4 Components of a Solid Employment Screening Policy


Michael R. Gaul, Vice President, Business Development, Proforma Screening Solutions

Editor’s Note: NCPA invited our Protect Your Pharmacy Now! partners at Proforma Screening Solutions to share tips on employment screening. Proforma Screening Solutions offers discounted packages to NCPA members on employee background screenings. This blog is part of a weeklong series on pharmacy safety and security during Protect Your Pharmacy Week. For more information on how to receive NCPA discounts, please contact Valerie Briggs at valerie.briggs@ncpanet.org.

Creating a consistent, compliant, cost effective employment screening program is not easy but it would be nearly impossible without a well-designed employment screening policy. An employment screening policy offers necessary guidance throughout the organization as to how screening should be performed.

A well-devised employment screening policy will instill consistency and efficiency into the hiring process, which will ultimately:

  • reduce hiring risks,
  • avoid litigation,
  • and reduce operating costs.

Taking the time to create a meaningful policy now will mean less time (and money) defending it later. Your policy should be constructed with input from your own legal counsel but can also benefit from the guidance and experience of an employment screening company.

Essential components of an employment screening policy include:

  1. Defining the purpose and scope of the background screening policy
  2. Designating organizational responsibility and authority to conduct screenings
  3. Describing legal parameters and guidelines to be followed in the process
  4. Outlining the specific process that will be used to perform the background checks

Purpose & Scope of the Employment Screening Program

Employment screening policies are typically designed to protect people and property your employees will come in contact with, including fellow employees, customers, contractors, and the general public. Your policy should explain the purpose of background screening and also define the scope of the program, or the types of positions that will be subject to background checks.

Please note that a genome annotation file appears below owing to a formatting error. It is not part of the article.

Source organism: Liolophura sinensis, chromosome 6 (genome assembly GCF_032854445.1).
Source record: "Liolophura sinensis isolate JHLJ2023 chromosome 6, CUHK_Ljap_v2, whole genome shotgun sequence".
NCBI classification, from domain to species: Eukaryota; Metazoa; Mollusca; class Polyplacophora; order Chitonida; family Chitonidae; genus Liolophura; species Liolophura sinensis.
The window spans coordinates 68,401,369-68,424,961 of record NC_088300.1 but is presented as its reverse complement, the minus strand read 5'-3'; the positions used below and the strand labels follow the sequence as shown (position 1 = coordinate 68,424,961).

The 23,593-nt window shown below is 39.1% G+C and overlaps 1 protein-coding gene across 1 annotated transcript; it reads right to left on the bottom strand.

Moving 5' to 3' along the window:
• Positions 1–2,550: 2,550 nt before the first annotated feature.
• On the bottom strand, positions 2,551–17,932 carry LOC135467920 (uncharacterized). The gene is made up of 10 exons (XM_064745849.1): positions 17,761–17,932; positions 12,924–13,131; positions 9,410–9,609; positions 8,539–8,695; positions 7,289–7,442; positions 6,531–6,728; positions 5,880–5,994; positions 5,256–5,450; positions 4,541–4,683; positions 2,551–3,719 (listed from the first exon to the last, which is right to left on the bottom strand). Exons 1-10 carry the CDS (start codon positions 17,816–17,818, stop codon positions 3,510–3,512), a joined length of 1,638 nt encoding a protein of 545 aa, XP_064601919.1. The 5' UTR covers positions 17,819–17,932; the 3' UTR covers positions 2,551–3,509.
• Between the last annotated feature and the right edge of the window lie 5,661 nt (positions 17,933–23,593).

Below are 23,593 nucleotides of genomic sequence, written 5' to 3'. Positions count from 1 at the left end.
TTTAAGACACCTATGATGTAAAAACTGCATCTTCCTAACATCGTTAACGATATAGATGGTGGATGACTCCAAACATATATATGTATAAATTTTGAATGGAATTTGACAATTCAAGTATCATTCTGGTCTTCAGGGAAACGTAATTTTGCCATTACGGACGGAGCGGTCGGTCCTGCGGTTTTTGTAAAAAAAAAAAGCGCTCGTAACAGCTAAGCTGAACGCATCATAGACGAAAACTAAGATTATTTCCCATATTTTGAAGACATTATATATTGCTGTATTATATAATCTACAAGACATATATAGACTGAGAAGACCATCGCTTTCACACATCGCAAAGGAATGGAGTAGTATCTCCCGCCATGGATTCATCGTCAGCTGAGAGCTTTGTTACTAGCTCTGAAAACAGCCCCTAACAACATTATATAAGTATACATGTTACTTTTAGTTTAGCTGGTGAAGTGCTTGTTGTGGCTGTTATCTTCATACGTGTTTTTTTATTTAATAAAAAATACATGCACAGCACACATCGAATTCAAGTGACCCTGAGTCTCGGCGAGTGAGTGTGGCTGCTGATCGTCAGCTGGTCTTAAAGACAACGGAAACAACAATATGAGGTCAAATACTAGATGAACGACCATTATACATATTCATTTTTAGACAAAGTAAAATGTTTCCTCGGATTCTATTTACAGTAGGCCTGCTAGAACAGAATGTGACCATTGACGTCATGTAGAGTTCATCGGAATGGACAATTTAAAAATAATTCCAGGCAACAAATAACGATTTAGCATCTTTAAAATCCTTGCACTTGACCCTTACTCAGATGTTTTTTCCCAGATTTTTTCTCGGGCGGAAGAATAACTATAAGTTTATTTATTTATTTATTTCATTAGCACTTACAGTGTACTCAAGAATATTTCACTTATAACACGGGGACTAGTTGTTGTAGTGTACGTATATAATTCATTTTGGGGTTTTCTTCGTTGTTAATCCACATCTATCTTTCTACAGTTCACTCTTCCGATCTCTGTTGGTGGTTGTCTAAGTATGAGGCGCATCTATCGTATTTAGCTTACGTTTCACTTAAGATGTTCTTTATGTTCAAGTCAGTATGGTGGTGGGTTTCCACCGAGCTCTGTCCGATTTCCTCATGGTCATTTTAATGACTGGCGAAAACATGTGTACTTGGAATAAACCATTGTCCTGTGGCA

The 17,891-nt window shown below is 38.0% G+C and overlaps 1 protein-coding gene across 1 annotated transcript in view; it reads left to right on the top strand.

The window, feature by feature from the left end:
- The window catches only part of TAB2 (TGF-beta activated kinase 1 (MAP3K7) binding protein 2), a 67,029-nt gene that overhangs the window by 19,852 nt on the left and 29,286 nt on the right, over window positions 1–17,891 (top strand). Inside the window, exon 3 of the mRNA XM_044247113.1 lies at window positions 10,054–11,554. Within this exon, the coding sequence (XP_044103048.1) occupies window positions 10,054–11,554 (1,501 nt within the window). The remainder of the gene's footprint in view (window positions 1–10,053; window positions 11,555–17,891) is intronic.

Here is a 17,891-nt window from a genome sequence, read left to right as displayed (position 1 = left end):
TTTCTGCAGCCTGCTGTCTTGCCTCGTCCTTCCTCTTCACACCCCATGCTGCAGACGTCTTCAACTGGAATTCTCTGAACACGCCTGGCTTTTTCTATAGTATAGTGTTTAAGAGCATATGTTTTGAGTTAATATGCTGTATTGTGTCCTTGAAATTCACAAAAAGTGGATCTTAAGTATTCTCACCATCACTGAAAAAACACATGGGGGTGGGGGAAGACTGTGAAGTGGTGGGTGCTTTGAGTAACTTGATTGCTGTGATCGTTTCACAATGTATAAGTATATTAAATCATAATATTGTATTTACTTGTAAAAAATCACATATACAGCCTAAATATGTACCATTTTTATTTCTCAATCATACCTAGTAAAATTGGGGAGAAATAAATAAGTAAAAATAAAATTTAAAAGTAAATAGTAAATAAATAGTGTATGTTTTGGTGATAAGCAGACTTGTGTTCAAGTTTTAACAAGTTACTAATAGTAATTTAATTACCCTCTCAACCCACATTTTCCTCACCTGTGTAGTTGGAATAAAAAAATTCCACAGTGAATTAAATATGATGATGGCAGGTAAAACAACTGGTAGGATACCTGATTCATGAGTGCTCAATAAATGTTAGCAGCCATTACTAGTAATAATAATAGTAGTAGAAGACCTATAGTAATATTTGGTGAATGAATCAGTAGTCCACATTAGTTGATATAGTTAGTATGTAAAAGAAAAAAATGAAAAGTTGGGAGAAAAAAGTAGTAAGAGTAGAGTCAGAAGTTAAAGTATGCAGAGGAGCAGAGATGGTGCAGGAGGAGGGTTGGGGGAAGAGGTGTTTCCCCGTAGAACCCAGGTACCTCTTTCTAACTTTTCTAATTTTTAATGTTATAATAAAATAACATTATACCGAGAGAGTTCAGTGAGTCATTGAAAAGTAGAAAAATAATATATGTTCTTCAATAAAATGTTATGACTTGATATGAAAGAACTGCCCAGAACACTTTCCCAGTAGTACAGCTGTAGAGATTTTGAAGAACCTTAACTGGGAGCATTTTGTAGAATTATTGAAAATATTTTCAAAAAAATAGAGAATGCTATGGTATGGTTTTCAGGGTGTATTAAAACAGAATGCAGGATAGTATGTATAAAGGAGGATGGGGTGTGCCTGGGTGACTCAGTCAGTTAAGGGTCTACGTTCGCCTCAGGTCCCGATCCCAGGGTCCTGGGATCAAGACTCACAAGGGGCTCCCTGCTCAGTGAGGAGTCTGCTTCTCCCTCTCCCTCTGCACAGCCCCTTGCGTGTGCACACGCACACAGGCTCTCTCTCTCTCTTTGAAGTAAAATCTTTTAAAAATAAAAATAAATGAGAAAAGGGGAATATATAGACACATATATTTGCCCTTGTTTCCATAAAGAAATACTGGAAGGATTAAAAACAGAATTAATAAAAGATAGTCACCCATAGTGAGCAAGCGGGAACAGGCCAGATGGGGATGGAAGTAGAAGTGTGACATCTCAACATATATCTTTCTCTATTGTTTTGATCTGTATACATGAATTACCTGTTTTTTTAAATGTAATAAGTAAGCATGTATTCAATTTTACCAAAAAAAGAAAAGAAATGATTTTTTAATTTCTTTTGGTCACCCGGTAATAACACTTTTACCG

Responsibility & Authority for the Employment Screening Process

Your employment screening policy should designate the people or person responsible for implementing and managing the program. It should define the types of employment decisions that can be made by each individual involved in administering the program. There are almost always situations that require “judgment calls” and it’s important to define who will make those decisions.

Legal Parameters & Employment Screening Guidelines

A background screening policy must consider any federal, state, or local laws that affect how the organization will conduct screening. In many instances these laws require background checks within specific criteria for certain positions.

In your policy you should specifically outline how the organization will adhere to Fair Credit Reporting Act requirements, EEOC guidelines, anti-discrimination laws, and any other related screening laws. The policy should give clear direction as to how results of any background check should be applied in a consistent and equitable manner across all applicants and employees.

The Employment Screening Process

Any good policy can get stuck in the mud without an equally well-defined process. The process describes exactly how the background screening policy will be implemented. In other words,

  • what type of check will be performed,
  • how often,
  • on which positions within the organization,
  • and what are the criteria that will separate “acceptable” from “unacceptable” screening results?

For example, in most organizations those in positions of significant trust (those with unsupervised access to people or property) will be screened at a higher level than those with a high level of direct supervision. Likewise, the types of “flaws” found in an individual background check will vary based on the requirement of the job. It may be acceptable to hire someone with a criminal record for a well supervised position.

An important point to consider in creating an employment screening policy is to ensure the policy is consistently applied across all affected individuals. Equally important is to avoid any type of policy that automatically disqualifies any person for any position on the basis of a criminal record. Be sure all checks are job-specific and that, throughout the process, you protect the privacy of employees and applicants.

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